City prepares for multi-family housing

Liberty Hill’s multi-family housing projects are rapidly becoming more and more popular at the city’s weekly pre-development meetings. With an influx of people moving into the area – not just within the city, but also in the extraterritorial jurisdiction (ETJ) – this is not surprising.

Currently, four apartment buildings have already been built within the city limits of Liberty Hill. These four developments include a total of 298 units between Stubblefield Apartments, Liberty Trails, San Gabriel Crossing (income restricted) and Liberty Manor (age restricted). In addition, the city has 25 townhouse-style buildings, each consisting of two separate apartments.

Scheduling director Jerry Millard said that the planning department holds preliminary meetings every Wednesday with at least three different developers. Apartment buildings are often discussed at these meetings, but this does not necessarily mean that these projects will be approved, Millard added.

One of Millard’s goals is to keep the designs of multi-family and single-family homes roughly the same. There are currently 2,588 single-family homes within the city limits of Liberty Hill, while projects that are eligible, under consideration, or planned total 2,504 units.

“They are not all approved yet, so there is a possibility that they will never appear,” he said. “But now we are seeing an oversupply of single-family housing and a shortage of multi-unit style homes such as duplexes, townhouses, and single-family rental homes that are still considered multi-unit projects.”

Millard added that the number of apartment buildings proposed for construction in the area is a good thing because it will match the number of single-family homes that are already here.

“I don’t object to the introduction of additional apartment buildings, because the number of those one-family houses that we have will correspond to the planned number of apartment buildings,” he said. “We need to increase the number of apartment buildings because we want to make sure Liberty Hill doesn’t become a bedroom community.”

Millard added that the city also needs businesses to grow with housing growth because they are the ones that fund the city’s renovations and infrastructure.

“You get the best commercial real estate value-added tax, so you want that commercial growth to equal or exceed residential growth,” he said. “That’s where we’ve failed so far. We can’t just call HEB and tell them to build here. We need to get to the point where these retailers feel it’s financially beneficial for them to come to us.”

Millard said major stores are not going to open stores in Liberty Hill based on the city’s population of approximately 6,800, even though the extraterritorial jurisdiction surrounding Liberty Hill has more residents than the city limits.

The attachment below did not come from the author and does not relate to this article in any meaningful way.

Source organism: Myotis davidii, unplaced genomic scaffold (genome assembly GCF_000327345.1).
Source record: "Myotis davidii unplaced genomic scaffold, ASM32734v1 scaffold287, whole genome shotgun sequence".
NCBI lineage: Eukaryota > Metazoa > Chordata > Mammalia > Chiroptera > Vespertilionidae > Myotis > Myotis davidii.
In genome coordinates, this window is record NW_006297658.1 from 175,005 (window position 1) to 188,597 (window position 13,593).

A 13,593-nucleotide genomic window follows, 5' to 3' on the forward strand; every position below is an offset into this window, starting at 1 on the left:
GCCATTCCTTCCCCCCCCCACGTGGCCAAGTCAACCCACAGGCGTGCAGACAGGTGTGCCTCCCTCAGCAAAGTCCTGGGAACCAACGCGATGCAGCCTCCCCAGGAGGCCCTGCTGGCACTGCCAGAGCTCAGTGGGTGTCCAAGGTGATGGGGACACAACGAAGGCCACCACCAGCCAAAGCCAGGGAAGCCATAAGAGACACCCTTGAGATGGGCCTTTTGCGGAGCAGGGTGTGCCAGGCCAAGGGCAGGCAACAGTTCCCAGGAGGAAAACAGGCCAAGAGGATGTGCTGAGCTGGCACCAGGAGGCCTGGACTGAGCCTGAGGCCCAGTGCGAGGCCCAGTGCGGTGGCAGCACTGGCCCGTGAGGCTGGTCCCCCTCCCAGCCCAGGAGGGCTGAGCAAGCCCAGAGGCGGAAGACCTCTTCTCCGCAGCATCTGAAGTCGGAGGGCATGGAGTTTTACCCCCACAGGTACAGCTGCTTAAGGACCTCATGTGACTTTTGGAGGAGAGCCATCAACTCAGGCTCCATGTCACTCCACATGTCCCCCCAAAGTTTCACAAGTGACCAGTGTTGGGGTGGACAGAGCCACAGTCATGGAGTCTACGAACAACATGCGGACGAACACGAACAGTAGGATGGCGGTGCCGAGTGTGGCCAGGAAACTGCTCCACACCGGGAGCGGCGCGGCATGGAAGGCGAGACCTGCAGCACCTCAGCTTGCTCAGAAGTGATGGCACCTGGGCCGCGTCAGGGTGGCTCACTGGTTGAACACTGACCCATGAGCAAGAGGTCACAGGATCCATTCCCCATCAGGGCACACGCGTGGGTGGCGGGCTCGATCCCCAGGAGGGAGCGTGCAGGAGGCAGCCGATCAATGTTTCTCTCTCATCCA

“Properties like the Santa Rita Ranch and the Stonewall Ranch are not within the city, but they completely affect the way we do business,” he added. “However, we cannot control these projects because they are not within the city limits.”

The only single-family home project underway within the city limits is the Butler Farms subdivision, which is being built west of Liberty Hill High School on Highway 29.

As for apartment buildings, nine different developments are planned within the city. These include the following projects:

• Core Spaces, located on Orchard Ridge Parkway and Highway 29 on the north side of County Road 266, 144 multi-family townhouses and 374 single-family rental homes.

• Hidden Lane Glen, located south of downtown Liberty Hill at 1869 Ranch Road, 136 units.

• Fort Tumbleweed, located on the north side of Highway 29, east of Liberty Hill High School, includes two different tenements, one with tenement style and one with traditional tenements, for a total of 476 units.

• Liberty Center, located on Highway 29. It will contain businesses along the highway and 240 apartment buildings beyond.

• Avila Vista, located on Highway 29 east of County Road 266, includes 150 apartment buildings.

• Holmes 29, located on Holmes Road on the north side of Highway 29, has a total of 320 apartments.

• Rio Oaks, located on the Seward Junction Loop north of Summerlin, has a total of 260 apartment buildings.

• The yet-to-be-named Pol site, located on the southeast corner of Highway 29 and Highway 183, includes two blocks of multi-unit dwellings, with a total of 766 units.

• An unnamed project located on the north side of Highway 29 east of Ft. Tumbleweed includes a total of 156 traditional tenements.

Outside the city, but within the ETJ, six different projects are planned. This includes:

• Summerlyn duplex complex, located on Highway 183 near Summerlyn, with 246 apartments.

• Larkspur Apartment Building, located between Larkspur Boulevard and the Highland 183 project on Highway 183, 539 planned blocks of flats.

• Twelve oak trees located in the northern part of the Kaufmann Loop with a planned construction of 220 apartments.

• Twelve Oaks Estage, located on the Kaufman Loop east of Ronald Reagan Boulevard, is planned to be built in three phases, with a total of 597 units when completed.

• Kauffman Loop Apartments, located directly on Kauffman Loop between Morningstar and Omega Ranch, with a total of 144 planned apartment buildings.

All of these projects that have been approved for zoning and are in the process of being developed do not have official site plans, which means they are still subject to change, Millard. said.

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